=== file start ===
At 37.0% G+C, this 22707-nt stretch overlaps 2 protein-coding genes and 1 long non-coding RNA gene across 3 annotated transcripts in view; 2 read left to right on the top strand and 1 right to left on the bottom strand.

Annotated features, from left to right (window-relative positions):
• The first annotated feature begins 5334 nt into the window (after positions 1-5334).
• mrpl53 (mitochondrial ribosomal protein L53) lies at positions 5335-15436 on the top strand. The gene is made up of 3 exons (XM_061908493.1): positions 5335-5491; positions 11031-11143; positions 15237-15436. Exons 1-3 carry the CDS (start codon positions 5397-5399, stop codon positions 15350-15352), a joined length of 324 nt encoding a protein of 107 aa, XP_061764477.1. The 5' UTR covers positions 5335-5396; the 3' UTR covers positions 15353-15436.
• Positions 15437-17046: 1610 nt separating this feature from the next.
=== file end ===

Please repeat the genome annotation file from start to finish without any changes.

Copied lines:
At 37.0% G+C, this 22707-nt stretch overlaps 2 protein-coding genes and 1 long non-coding RNA gene across 3 annotated transcripts in view; 2 read left to right on the top strand and 1 right to left on the bottom strand.

Annotated features, from left to right (window-relative positions):
• The first annotated feature begins 5334 nt into the window (after positions 1-5334).
• mrpl53 (mitochondrial ribosomal protein L53) lies at positions 5335-15436 on the top strand. The gene is made up of 3 exons (XM_061908493.1): positions 5335-5491; positions 11031-11143; positions 15237-15436. Exons 1-3 carry the CDS (start codon positions 5397-5399, stop codon positions 15350-15352), a joined length of 324 nt encoding a protein of 107 aa, XP_061764477.1. The 5' UTR covers positions 5335-5396; the 3' UTR covers positions 15353-15436.
• Positions 15437-17046: 1610 nt separating this feature from the next.